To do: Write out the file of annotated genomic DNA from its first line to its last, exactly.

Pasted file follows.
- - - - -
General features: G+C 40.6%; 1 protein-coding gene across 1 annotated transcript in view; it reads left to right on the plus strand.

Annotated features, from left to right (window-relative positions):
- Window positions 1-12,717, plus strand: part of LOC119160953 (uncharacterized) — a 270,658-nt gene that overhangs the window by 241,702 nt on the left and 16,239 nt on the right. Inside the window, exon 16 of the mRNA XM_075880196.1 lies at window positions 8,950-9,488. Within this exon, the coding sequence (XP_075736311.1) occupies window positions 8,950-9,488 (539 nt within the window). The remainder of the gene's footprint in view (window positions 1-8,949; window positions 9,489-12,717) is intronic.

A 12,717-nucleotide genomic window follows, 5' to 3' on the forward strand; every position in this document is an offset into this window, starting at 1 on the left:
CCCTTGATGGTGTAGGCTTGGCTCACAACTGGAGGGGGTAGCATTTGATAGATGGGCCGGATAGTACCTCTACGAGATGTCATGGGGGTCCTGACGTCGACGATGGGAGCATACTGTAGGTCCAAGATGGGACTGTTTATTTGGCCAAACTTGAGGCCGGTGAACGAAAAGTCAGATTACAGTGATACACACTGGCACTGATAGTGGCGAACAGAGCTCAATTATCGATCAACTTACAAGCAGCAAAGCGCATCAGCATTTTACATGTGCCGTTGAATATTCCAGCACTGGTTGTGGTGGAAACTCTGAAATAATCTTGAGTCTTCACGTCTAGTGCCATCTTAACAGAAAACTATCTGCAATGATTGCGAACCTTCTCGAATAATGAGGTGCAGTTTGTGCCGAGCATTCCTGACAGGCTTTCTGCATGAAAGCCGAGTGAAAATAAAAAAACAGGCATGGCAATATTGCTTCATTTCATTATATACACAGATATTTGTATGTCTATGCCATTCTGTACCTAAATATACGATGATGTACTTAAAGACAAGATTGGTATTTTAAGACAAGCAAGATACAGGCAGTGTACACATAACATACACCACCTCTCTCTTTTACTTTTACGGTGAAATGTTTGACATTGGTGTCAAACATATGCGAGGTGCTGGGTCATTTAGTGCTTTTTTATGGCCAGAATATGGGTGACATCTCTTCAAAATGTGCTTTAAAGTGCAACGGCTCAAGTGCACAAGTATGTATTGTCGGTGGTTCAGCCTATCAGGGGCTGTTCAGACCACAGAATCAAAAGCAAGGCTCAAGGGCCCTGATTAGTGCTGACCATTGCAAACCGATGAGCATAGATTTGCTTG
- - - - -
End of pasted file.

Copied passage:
General features: G+C 40.6%; 1 protein-coding gene across 1 annotated transcript in view; it reads left to right on the plus strand.

Annotated features, from left to right (window-relative positions):
- Window positions 1-12,717, plus strand: part of LOC119160953 (uncharacterized) — a 270,658-nt gene that overhangs the window by 241,702 nt on the left and 16,239 nt on the right. Inside the window, exon 16 of the mRNA XM_075880196.1 lies at window positions 8,950-9,488. Within this exon, the coding sequence (XP_075736311.1) occupies window positions 8,950-9,488 (539 nt within the window). The remainder of the gene's footprint in view (window positions 1-8,949; window positions 9,489-12,717) is intronic.

A 12,717-nucleotide genomic window follows, 5' to 3' on the forward strand; every position in this document is an offset into this window, starting at 1 on the left:
CCCTTGATGGTGTAGGCTTGGCTCACAACTGGAGGGGGTAGCATTTGATAGATGGGCCGGATAGTACCTCTACGAGATGTCATGGGGGTCCTGACGTCGACGATGGGAGCATACTGTAGGTCCAAGATGGGACTGTTTATTTGGCCAAACTTGAGGCCGGTGAACGAAAAGTCAGATTACAGTGATACACACTGGCACTGATAGTGGCGAACAGAGCTCAATTATCGATCAACTTACAAGCAGCAAAGCGCATCAGCATTTTACATGTGCCGTTGAATATTCCAGCACTGGTTGTGGTGGAAACTCTGAAATAATCTTGAGTCTTCACGTCTAGTGCCATCTTAACAGAAAACTATCTGCAATGATTGCGAACCTTCTCGAATAATGAGGTGCAGTTTGTGCCGAGCATTCCTGACAGGCTTTCTGCATGAAAGCCGAGTGAAAATAAAAAAACAGGCATGGCAATATTGCTTCATTTCATTATATACACAGATATTTGTATGTCTATGCCATTCTGTACCTAAATATACGATGATGTACTTAAAGACAAGATTGGTATTTTAAGACAAGCAAGATACAGGCAGTGTACACATAACATACACCACCTCTCTCTTTTACTTTTACGGTGAAATGTTTGACATTGGTGTCAAACATATGCGAGGTGCTGGGTCATTTAGTGCTTTTTTATGGCCAGAATATGGGTGACATCTCTTCAAAATGTGCTTTAAAGTGCAACGGCTCAAGTGCACAAGTATGTATTGTCGGTGGTTCAGCCTATCAGGGGCTGTTCAGACCACAGAATCAAAAGCAAGGCTCAAGGGCCCTGATTAGTGCTGACCATTGCAAACCGATGAGCATAGATTTGCTTG